APPEAL by the defendant, Peter Cooper's Glue Factory, from a judgment of the Supreme Court in favor of the plaintiff, entered in the office of the clerk of the county of Kings on the 16th day of June, 1911, upon the verdict of a jury for $15,000, and also from an order entered in said clerk's office on the 23d day of June, 1911, denying the defendant's motion for a new trial made upon the minutes.
John C. Robinson, for the appellant.
Don R. Almy, for the respondent.
The complaint in this action appears to have been framed on the theory that the action was one falling within the purview of the Employers' Liability Act (Labor Law [Consol. Laws, chap. 31; Laws of 1909, chap. 36], art. 14, as amd. by Laws of 1910, chap. 352), though upon the trial this view was abandoned, and the case proceeded as one at common law. The plaintiff, fifty-one years of age, had been in the employ of the defendant for thirty-three years in making glue, his occupation generally being the cutting up and preparing hides, sinews, etc., for the boiling process. Two weeks prior to the accident the plaintiff was taken from his accustomed work and placed under the direction of the foreman of the boiling house During the two weeks the plaintiff appears to have done various kinds of work, and on the day of the accident he tells the story as follows: 'Then he [O'Neil, the foreman] said he would bring me upstairs to show me the material upstairs, how it was boiled and stirred up. I followed Jerry up the stairs. I found vats there; they were filling them up. There were fourteen vats on that floor. * * * On this morning when I came up there to work at about eleven o'clock they were filling the boilers. I believe it was six boilers they were filling, six out of fourteen. They were putting all sorts of different hides or skins, as comes in in the wagon, into the boilers. In these vats they were putting these skins in, the material was left from the run that we had previously took out. * * * The process of boiling those skins is by reason of introducing the live steam
into the boilers. Introducing the live steam into the boilers or vats, and then he told me that when I should come back from dinner that we would stir up those skins. I went out to dinner and got back about one o'clock. When I came back I reported to Mr. O'Neil. Mr. O'Neil pointed to number four vat and told me I would find a pole in that and to stir them up.' While engaged in stirring up these skins the plaintiff in some manner lost his balance and fell into the boiling vat, sustaining injuries of a painful and more or less permanent character for which the jury has awarded him a verdict of $15,000. From the judgment entered upon this verdict and from the order denying defendant's motion for a new trial on the minutes the latter appeals.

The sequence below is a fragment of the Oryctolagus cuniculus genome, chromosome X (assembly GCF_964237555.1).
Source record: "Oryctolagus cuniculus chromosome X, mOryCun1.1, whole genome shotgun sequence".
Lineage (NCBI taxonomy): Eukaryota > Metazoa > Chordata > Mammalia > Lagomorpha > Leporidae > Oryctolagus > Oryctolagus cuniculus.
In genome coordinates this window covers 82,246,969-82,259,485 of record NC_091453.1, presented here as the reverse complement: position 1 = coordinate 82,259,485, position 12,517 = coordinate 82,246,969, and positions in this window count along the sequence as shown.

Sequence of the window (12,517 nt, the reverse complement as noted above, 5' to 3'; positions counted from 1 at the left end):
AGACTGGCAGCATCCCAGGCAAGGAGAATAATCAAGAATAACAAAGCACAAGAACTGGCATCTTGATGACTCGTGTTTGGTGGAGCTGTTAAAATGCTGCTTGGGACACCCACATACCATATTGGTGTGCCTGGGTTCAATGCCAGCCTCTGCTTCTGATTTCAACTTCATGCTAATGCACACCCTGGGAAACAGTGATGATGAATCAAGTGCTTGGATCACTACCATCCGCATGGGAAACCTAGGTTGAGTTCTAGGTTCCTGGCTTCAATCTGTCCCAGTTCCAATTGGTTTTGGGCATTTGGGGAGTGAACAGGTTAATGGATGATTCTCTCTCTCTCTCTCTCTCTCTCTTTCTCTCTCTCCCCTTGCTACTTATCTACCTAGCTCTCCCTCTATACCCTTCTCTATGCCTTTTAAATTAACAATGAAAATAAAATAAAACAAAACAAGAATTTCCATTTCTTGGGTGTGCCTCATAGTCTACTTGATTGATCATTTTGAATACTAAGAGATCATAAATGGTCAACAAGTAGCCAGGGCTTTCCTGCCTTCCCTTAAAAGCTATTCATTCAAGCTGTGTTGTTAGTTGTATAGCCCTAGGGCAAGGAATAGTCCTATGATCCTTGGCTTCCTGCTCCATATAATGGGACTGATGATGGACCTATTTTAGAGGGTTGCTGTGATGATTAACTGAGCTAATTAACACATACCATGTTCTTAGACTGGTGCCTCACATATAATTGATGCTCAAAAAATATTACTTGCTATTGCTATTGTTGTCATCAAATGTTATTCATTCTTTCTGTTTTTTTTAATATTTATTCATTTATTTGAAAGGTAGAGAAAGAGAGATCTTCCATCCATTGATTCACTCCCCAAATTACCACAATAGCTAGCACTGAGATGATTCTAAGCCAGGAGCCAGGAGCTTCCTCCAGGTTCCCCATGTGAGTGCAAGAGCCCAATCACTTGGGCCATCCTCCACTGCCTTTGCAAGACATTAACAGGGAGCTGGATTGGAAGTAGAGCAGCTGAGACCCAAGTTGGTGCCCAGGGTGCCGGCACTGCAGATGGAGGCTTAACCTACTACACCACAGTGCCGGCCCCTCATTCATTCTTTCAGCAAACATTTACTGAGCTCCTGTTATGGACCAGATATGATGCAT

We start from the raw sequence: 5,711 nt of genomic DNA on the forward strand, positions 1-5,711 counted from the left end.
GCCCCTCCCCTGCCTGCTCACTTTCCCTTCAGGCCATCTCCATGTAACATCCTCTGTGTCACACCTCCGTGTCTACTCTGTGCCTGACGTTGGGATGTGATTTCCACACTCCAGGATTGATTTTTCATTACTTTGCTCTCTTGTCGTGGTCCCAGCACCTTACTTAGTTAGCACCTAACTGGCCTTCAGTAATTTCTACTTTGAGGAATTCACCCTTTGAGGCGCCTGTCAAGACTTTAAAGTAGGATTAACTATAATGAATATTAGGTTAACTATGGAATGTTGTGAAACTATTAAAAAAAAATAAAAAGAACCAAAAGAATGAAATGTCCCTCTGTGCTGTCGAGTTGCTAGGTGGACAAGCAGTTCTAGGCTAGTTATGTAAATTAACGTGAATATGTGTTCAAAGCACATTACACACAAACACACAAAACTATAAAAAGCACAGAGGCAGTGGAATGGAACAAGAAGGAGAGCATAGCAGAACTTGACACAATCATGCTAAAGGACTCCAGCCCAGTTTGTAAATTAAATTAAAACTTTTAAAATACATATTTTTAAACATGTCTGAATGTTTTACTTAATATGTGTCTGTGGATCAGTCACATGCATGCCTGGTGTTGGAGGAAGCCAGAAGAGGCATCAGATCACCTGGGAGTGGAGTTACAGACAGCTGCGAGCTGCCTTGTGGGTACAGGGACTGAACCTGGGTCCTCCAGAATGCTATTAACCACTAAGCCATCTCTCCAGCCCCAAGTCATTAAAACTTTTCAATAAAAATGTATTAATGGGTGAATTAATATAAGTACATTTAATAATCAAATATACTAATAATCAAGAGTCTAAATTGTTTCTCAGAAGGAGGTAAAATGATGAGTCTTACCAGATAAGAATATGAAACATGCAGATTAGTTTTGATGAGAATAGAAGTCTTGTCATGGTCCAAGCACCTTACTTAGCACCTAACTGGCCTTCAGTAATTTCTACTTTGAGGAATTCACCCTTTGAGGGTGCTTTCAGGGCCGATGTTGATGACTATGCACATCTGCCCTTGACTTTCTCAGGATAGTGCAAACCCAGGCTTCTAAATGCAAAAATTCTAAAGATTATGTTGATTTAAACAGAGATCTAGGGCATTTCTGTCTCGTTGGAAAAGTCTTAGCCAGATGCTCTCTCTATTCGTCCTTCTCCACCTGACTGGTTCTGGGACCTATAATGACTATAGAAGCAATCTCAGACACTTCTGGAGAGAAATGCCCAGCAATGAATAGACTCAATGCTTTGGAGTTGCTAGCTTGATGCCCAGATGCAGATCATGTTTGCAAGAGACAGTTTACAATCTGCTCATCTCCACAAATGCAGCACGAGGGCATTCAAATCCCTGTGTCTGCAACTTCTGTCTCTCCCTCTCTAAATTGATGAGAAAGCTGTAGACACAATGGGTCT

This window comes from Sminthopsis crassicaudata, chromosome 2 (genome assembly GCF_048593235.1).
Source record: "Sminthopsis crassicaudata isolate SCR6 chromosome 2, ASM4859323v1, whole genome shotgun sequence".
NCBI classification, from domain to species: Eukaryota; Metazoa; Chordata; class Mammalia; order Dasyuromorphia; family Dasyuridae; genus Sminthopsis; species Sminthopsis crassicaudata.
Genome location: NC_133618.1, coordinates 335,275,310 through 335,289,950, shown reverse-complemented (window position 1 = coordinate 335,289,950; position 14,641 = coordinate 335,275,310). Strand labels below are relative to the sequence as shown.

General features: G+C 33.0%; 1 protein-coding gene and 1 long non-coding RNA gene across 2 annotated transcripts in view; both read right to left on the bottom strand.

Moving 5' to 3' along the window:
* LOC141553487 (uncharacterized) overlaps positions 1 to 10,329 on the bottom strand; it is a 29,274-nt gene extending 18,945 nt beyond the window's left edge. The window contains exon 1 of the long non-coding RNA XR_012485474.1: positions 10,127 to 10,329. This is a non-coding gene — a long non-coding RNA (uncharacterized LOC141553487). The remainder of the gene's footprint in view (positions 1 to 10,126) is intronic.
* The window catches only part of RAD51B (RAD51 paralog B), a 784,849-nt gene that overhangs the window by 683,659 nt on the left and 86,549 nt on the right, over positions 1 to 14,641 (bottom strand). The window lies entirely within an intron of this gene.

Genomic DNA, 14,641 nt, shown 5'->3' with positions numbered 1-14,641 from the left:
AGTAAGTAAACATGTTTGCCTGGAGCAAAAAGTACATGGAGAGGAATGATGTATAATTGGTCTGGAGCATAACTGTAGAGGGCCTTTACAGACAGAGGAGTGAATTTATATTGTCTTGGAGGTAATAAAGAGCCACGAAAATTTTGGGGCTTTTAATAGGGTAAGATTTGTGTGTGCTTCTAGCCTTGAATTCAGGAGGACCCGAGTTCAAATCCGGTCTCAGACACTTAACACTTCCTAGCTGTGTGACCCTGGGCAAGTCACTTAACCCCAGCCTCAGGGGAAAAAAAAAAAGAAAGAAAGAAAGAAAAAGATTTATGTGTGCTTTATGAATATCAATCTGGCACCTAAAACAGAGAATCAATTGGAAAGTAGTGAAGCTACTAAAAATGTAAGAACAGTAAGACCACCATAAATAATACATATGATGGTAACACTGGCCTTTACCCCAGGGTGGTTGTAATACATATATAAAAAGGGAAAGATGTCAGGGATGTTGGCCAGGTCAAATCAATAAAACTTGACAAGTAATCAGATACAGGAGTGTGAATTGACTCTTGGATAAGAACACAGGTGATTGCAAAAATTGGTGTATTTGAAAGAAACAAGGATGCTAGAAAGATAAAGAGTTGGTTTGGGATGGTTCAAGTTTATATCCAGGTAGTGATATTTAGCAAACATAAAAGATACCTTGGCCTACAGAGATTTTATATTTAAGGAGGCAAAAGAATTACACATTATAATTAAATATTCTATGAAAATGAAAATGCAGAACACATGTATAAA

There was no evidence in this case of any failure on the part of the defendant to provide reasonably safe tools and appliances, no evidence of any failure on the part of the defendant to provide a reasonably safe place for the plaintiff to perform his work except as that may follow from the failure on the part of the defendant to guard the vats in violation of the provisions of section 81 of the Labor Law (Consol. Laws, chap. 31 [Laws of 1909, chap. 36], as amd. by Laws of 1910, chap. 106), which provides that 'all vats, pans, saws, planers, cogs, gearing, belting, shafting, set-screws and machinery of every description shall be properly guarded.' Indeed, the respondent, after calling attention to the charge of the court, declares in his brief that 'it appears that the case was not submitted to the jury upon the question as to whether or not the defendant had failed to give the plaintiff proper instructions, or whether or not the defendant was guilty of negligence in failing to provide the plaintiff with reasonably safe appliances.' As to these matters, then, the presumption that the master has discharged his duty is not overcome, and there can be no liability on the part of the defendant because of any alleged failure in respect to these common-law duties of the master. It affirmatively appears and without dispute that the defendant had supplied guards for these several vats; that such guards were in the room at the time the plaintiff went there, and that one guard at least was in place, and came to the notice of the plaintiff before he